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Until 1975, those who left relevant employment before the normal pension age for the scheme generally had no statutory rights to preserved benefits, or to receive back the contributions that they had paid into an occupational pension scheme. Members of the Armed Forces could qualify for an Immediate Pension after 22 years reckonable service (or 16 years reckonable service for officers). Commissions or engagements for shorter periods were on non-pensionable terms. Those who had served 12 years (or nine years in the case of officers) were awarded a gratuity.

The Social Security Act 1973 introduced for the first time, for those who left after April 1975, a right to a preserved pension. This was initially restricted to those who were over the age of 25 and had completed at least five years’ pensionable service. The age requirement was subsequently removed and the five-year period reduced to two. For members of the armed forces who left after April 1975, the right to a preserved pension was implemented through Armed Forces Pension Scheme 1975 (AFPS 75).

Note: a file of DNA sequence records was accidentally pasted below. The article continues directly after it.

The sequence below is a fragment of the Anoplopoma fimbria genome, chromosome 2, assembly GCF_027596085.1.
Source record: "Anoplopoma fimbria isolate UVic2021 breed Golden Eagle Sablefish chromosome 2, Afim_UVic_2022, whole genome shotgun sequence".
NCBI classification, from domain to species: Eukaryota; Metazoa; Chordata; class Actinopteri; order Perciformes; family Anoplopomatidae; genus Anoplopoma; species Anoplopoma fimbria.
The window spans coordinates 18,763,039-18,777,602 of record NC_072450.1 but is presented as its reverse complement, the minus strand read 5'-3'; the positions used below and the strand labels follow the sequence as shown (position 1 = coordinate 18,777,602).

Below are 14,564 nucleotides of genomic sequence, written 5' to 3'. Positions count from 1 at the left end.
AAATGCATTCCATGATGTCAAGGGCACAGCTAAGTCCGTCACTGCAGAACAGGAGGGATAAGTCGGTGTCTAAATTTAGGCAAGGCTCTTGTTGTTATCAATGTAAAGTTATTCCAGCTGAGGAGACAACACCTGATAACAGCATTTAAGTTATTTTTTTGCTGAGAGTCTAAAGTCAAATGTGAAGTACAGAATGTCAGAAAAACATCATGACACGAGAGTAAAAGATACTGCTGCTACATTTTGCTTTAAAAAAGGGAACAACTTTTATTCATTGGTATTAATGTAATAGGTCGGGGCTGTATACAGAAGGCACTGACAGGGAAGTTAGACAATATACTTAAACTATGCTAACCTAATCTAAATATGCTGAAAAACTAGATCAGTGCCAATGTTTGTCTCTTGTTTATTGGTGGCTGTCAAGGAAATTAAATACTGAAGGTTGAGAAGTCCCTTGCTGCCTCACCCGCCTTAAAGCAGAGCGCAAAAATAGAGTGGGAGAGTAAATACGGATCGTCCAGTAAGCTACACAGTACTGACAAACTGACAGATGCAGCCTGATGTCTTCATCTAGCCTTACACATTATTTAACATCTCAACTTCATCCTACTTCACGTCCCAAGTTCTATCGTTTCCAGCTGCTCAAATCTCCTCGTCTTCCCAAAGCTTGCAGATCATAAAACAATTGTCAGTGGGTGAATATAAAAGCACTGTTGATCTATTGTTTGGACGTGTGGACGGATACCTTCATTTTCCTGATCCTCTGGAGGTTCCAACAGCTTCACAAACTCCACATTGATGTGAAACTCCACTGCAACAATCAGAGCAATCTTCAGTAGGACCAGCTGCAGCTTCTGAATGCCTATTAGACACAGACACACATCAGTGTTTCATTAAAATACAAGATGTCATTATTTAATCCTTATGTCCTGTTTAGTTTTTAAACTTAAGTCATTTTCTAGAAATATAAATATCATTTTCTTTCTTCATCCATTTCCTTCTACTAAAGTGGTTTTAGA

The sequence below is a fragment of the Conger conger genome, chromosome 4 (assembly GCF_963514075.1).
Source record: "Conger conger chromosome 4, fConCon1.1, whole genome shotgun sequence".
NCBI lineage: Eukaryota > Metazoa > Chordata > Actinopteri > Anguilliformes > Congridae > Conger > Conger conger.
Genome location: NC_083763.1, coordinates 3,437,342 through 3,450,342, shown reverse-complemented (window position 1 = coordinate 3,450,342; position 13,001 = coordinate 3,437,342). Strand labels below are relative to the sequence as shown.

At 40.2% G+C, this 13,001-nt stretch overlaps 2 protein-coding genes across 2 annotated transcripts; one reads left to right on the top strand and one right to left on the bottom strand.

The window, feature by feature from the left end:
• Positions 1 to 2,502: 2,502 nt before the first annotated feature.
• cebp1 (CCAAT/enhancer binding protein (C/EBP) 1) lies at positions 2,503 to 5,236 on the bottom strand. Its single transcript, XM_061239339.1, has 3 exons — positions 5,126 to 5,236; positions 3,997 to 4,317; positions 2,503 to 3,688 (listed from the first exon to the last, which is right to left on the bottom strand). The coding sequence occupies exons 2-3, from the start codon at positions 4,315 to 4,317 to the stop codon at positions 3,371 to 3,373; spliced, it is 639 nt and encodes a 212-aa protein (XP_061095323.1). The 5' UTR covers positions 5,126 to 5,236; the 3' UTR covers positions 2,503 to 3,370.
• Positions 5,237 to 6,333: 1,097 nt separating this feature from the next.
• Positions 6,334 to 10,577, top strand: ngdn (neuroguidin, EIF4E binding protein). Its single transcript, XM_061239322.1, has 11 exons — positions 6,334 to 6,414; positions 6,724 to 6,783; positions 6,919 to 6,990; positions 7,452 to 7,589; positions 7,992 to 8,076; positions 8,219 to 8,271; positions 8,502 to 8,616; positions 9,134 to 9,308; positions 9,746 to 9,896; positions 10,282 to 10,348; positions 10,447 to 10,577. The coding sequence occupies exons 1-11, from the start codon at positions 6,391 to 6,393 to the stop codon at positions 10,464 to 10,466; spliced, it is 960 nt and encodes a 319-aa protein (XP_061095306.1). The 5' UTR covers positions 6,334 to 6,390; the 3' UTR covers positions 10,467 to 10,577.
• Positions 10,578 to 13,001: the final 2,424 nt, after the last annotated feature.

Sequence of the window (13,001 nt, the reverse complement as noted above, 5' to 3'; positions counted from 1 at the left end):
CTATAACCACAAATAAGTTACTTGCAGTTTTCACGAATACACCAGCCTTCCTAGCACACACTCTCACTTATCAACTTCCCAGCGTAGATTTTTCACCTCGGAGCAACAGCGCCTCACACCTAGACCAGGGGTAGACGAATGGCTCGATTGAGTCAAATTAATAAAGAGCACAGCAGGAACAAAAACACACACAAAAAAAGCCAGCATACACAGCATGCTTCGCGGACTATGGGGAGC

There have been long-running campaigns that the right to a preserved pension should be extended to those who left before April 1975. Successive governments have argued that discretionary changes to improve the benefits from public service pension schemes should be implemented from a current date for future service only. Improvements are not applied retrospectively, as to do otherwise would “make any worthwhile improvements unaffordable.”

Reforms to the AFPS were introduced in April 2005, with a new scheme for new entrants (AFPS 05) – see Library Briefing Paper CBP 5892 and for AFPS 2015 under the Public Service Pensions Act 2013, see CBP 5891.

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